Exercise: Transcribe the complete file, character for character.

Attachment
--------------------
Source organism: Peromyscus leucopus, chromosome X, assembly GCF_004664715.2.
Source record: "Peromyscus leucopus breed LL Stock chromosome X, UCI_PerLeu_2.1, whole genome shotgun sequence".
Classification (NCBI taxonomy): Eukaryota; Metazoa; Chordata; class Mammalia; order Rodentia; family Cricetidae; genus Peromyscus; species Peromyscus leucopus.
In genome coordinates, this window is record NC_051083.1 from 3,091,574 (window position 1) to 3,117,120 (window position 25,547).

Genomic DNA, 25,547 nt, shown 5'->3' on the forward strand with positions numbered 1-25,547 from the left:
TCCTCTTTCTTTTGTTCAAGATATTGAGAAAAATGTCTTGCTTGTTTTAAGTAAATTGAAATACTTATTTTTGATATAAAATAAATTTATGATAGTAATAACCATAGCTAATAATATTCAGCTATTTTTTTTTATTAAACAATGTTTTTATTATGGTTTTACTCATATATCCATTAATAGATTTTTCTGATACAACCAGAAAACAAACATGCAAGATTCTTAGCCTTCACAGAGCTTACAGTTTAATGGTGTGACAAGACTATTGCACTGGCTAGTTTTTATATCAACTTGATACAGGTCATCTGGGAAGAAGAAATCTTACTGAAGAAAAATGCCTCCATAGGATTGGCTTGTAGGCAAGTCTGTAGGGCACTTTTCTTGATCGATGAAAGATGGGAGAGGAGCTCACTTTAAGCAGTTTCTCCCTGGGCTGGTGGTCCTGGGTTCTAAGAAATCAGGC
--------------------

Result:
Source organism: Peromyscus leucopus, chromosome X, assembly GCF_004664715.2.
Source record: "Peromyscus leucopus breed LL Stock chromosome X, UCI_PerLeu_2.1, whole genome shotgun sequence".
Classification (NCBI taxonomy): Eukaryota; Metazoa; Chordata; class Mammalia; order Rodentia; family Cricetidae; genus Peromyscus; species Peromyscus leucopus.
In genome coordinates, this window is record NC_051083.1 from 3,091,574 (window position 1) to 3,117,120 (window position 25,547).

Genomic DNA, 25,547 nt, shown 5'->3' on the forward strand with positions numbered 1-25,547 from the left:
TCCTCTTTCTTTTGTTCAAGATATTGAGAAAAATGTCTTGCTTGTTTTAAGTAAATTGAAATACTTATTTTTGATATAAAATAAATTTATGATAGTAATAACCATAGCTAATAATATTCAGCTATTTTTTTTTATTAAACAATGTTTTTATTATGGTTTTACTCATATATCCATTAATAGATTTTTCTGATACAACCAGAAAACAAACATGCAAGATTCTTAGCCTTCACAGAGCTTACAGTTTAATGGTGTGACAAGACTATTGCACTGGCTAGTTTTTATATCAACTTGATACAGGTCATCTGGGAAGAAGAAATCTTACTGAAGAAAAATGCCTCCATAGGATTGGCTTGTAGGCAAGTCTGTAGGGCACTTTTCTTGATCGATGAAAGATGGGAGAGGAGCTCACTTTAAGCAGTTTCTCCCTGGGCTGGTGGTCCTGGGTTCTAAGAAATCAGGC